I had this chronic low back pain, regular but heavy menstruation. Tests, tests and more tests, and then a laparoscopy (sp?) just to diagnose. Dr. said yup, there is a slight reddening behind the uterus...his diagnosis...endometriosis. Prescribed a drug that stops menstruation and was on it for 6 months. None of that helped. Finally saw someone who suggested that I had IBS and should do an elimination diet. Guess what? Not eating wheat completely alleviated my pain in about 6 weeks. So endometriosis? I doubt that was the issue at all. Soon it won't matter because I am now 50 so hopefully I will be free from Tom within a few years.

    I don't know if that helps the original poster, but I am glad to hear your outcome was similar. Thanks for that.

    J.
    Female, age 51, 5' 9"
    SW - 183 (Jan 22, 2012), CW - 159, GW - healthy.

    Met my 2012 goals by losing 24 pounds.
    2013 goals are to get fit and strong!

  8. #8
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    Quote Originally Posted by Momto3 View Post
    I almost lean towards a hysterectomy....but that seems drastic for a 36.5 year old.
    If you can avoid a hysterectomy... it is my understanding that often (I don't know how often - so it is rumor and unsubstantiated) years after a hysterectomy that the bladder begins to fall into the space where the uterus used to be. And then a further surgery is required to support the bladder.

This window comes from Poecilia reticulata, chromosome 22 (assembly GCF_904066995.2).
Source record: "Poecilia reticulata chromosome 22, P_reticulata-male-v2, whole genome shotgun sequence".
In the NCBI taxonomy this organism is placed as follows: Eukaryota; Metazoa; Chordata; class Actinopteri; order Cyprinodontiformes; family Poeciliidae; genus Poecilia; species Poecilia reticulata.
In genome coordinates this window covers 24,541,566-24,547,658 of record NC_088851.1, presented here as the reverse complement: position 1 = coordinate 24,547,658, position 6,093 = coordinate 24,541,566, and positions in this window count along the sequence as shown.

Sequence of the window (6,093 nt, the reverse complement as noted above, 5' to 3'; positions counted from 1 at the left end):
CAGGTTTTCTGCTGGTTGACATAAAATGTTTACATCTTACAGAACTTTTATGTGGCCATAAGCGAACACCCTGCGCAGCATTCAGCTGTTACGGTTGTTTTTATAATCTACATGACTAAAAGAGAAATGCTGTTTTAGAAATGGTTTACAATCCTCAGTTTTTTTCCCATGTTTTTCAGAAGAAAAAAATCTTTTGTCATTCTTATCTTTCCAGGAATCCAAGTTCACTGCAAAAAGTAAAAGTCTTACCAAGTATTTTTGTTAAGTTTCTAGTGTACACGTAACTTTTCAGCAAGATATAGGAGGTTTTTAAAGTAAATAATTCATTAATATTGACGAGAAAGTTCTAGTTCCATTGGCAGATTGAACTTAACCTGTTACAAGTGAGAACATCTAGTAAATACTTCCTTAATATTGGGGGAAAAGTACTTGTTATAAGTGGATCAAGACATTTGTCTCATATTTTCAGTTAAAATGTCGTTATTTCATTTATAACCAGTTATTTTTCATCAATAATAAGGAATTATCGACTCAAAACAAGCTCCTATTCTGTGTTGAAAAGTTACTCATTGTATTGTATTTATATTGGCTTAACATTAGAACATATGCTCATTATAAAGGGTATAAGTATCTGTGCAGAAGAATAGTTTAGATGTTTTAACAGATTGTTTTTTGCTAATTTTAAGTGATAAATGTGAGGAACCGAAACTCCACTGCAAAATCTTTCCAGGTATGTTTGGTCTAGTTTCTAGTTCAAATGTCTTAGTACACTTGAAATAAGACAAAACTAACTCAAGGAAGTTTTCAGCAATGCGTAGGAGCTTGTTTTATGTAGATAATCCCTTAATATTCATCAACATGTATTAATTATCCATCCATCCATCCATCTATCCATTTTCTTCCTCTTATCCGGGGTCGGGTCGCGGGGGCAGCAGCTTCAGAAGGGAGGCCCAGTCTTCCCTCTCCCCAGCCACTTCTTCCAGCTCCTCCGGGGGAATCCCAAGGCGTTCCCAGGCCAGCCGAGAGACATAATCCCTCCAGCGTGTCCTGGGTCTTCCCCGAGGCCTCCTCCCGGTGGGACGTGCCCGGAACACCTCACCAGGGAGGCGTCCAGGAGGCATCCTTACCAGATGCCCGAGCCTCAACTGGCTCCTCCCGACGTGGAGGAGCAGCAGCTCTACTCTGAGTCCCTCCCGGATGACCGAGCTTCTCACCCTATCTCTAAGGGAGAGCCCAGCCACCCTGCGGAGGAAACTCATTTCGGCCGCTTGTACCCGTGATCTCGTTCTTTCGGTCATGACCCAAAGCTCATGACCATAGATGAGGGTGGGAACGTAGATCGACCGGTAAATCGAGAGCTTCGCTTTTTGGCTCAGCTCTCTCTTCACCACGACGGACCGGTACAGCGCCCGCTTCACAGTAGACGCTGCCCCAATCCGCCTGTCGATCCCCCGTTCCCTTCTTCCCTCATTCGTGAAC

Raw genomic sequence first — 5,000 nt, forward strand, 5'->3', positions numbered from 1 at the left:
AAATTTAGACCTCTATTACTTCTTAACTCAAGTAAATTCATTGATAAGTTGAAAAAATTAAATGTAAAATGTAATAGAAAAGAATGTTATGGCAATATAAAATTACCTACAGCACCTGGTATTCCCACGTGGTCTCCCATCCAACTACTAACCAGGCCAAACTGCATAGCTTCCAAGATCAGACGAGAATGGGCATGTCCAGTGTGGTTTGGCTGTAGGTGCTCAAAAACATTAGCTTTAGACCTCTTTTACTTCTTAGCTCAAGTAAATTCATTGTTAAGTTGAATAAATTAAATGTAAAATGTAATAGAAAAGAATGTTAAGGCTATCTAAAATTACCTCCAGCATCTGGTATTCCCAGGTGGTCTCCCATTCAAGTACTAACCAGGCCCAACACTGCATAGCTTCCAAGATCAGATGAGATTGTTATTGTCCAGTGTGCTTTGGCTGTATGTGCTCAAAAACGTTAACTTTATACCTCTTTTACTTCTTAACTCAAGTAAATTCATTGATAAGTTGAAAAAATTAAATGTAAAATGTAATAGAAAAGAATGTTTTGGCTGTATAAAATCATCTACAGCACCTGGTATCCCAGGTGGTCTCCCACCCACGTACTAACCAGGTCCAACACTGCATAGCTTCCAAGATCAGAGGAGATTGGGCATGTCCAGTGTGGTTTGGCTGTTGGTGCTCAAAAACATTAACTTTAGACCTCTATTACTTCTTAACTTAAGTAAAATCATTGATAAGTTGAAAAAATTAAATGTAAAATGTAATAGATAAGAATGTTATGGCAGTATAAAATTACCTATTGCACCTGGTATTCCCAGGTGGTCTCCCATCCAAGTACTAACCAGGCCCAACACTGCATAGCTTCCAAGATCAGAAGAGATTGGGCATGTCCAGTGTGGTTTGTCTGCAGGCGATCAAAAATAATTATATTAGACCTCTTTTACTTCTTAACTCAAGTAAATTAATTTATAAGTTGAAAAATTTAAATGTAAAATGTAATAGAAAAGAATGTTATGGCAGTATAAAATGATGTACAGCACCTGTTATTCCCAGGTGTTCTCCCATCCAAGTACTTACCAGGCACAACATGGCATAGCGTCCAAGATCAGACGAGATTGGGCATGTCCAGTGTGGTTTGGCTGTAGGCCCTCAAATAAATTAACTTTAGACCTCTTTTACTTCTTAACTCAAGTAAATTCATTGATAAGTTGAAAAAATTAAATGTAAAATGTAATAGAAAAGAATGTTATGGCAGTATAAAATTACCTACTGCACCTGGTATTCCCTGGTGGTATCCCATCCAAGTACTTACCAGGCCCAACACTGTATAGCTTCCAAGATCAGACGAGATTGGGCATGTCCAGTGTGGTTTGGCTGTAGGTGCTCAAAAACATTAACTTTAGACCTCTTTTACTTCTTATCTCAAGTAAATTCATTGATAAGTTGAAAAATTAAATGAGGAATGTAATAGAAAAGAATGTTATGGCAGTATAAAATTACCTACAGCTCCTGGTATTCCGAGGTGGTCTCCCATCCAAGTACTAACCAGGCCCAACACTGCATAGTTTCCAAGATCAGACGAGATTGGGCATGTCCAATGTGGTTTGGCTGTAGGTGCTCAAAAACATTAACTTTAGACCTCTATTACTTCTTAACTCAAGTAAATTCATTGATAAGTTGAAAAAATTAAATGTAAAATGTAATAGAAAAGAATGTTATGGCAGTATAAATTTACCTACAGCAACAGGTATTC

Female, age 51, 5' 9"
    SW - 183 (Jan 22, 2012), CW - 159, GW - healthy.

    Met my 2012 goals by losing 24 pounds.
    2013 goals are to get fit and strong!

  9. #9
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    Quote Originally Posted by jojohaligo View Post
    If you can avoid a hysterectomy... it is my understanding that often (I don't know how often - so it is rumor and unsubstantiated) years after a hysterectomy that the bladder begins to fall into the space where the uterus used to be. And then a further surgery is required to support the bladder.
    I subbed to respond to this, as it is certainly true in some cases. My mother actually just underwent surgery two weeks ago to have a bladder-sling created to support her bladder. She had a hysterectomy due to fibroids about 8 years ago, and started have occasions of incontinence in her early 50s. If you can avoid having bits removed it's probably a good idea. =)

  10. #10
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    oh man i really hope that's not common! I had a hysterectomy almost 4 yrs ago & quit eating grains 2 yrs ago. I have never felt better in my life! i hope i don't end up w/ bladder issues!

    when i first considered the hysterectomy i was totally against it for many reasons, the "void" being one of them. But then another year of misery went by and the "void" wasn't even a consideration anymore. I had no life. I was a slave to a constantly hemorrhaging useless body part. Oh well, i better live it up before i have to get a bladder sling! jesus.